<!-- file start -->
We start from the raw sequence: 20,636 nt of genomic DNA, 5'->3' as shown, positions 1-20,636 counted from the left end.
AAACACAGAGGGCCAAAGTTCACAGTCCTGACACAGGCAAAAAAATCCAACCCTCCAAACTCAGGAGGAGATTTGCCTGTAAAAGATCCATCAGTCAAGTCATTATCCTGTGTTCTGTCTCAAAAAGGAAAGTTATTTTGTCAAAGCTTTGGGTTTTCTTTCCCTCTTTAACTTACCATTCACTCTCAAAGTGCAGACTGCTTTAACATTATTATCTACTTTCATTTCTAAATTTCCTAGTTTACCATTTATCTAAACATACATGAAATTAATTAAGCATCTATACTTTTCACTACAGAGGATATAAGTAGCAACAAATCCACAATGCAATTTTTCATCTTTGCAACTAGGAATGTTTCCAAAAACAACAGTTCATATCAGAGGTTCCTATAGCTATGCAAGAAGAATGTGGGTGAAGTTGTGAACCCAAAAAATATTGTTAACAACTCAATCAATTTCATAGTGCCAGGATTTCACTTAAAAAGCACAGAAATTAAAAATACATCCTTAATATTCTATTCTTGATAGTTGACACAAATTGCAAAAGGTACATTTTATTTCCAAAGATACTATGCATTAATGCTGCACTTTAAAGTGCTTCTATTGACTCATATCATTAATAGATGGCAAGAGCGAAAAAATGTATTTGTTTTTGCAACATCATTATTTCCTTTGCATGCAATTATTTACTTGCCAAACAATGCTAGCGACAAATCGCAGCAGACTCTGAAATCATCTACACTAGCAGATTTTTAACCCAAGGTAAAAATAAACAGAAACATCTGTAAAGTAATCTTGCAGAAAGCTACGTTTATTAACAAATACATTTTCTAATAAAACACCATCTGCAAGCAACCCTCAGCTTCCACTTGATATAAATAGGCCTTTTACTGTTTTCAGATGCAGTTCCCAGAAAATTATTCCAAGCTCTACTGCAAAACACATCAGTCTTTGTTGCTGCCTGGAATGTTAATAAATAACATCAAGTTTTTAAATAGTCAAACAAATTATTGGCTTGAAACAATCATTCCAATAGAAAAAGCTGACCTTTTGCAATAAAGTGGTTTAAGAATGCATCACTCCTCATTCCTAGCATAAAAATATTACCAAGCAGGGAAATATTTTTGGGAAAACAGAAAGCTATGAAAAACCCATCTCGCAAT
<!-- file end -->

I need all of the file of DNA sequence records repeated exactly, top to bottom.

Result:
We start from the raw sequence: 20,636 nt of genomic DNA, 5'->3' as shown, positions 1-20,636 counted from the left end.
AAACACAGAGGGCCAAAGTTCACAGTCCTGACACAGGCAAAAAAATCCAACCCTCCAAACTCAGGAGGAGATTTGCCTGTAAAAGATCCATCAGTCAAGTCATTATCCTGTGTTCTGTCTCAAAAAGGAAAGTTATTTTGTCAAAGCTTTGGGTTTTCTTTCCCTCTTTAACTTACCATTCACTCTCAAAGTGCAGACTGCTTTAACATTATTATCTACTTTCATTTCTAAATTTCCTAGTTTACCATTTATCTAAACATACATGAAATTAATTAAGCATCTATACTTTTCACTACAGAGGATATAAGTAGCAACAAATCCACAATGCAATTTTTCATCTTTGCAACTAGGAATGTTTCCAAAAACAACAGTTCATATCAGAGGTTCCTATAGCTATGCAAGAAGAATGTGGGTGAAGTTGTGAACCCAAAAAATATTGTTAACAACTCAATCAATTTCATAGTGCCAGGATTTCACTTAAAAAGCACAGAAATTAAAAATACATCCTTAATATTCTATTCTTGATAGTTGACACAAATTGCAAAAGGTACATTTTATTTCCAAAGATACTATGCATTAATGCTGCACTTTAAAGTGCTTCTATTGACTCATATCATTAATAGATGGCAAGAGCGAAAAAATGTATTTGTTTTTGCAACATCATTATTTCCTTTGCATGCAATTATTTACTTGCCAAACAATGCTAGCGACAAATCGCAGCAGACTCTGAAATCATCTACACTAGCAGATTTTTAACCCAAGGTAAAAATAAACAGAAACATCTGTAAAGTAATCTTGCAGAAAGCTACGTTTATTAACAAATACATTTTCTAATAAAACACCATCTGCAAGCAACCCTCAGCTTCCACTTGATATAAATAGGCCTTTTACTGTTTTCAGATGCAGTTCCCAGAAAATTATTCCAAGCTCTACTGCAAAACACATCAGTCTTTGTTGCTGCCTGGAATGTTAATAAATAACATCAAGTTTTTAAATAGTCAAACAAATTATTGGCTTGAAACAATCATTCCAATAGAAAAAGCTGACCTTTTGCAATAAAGTGGTTTAAGAATGCATCACTCCTCATTCCTAGCATAAAAATATTACCAAGCAGGGAAATATTTTTGGGAAAACAGAAAGCTATGAAAAACCCATCTCGCAAT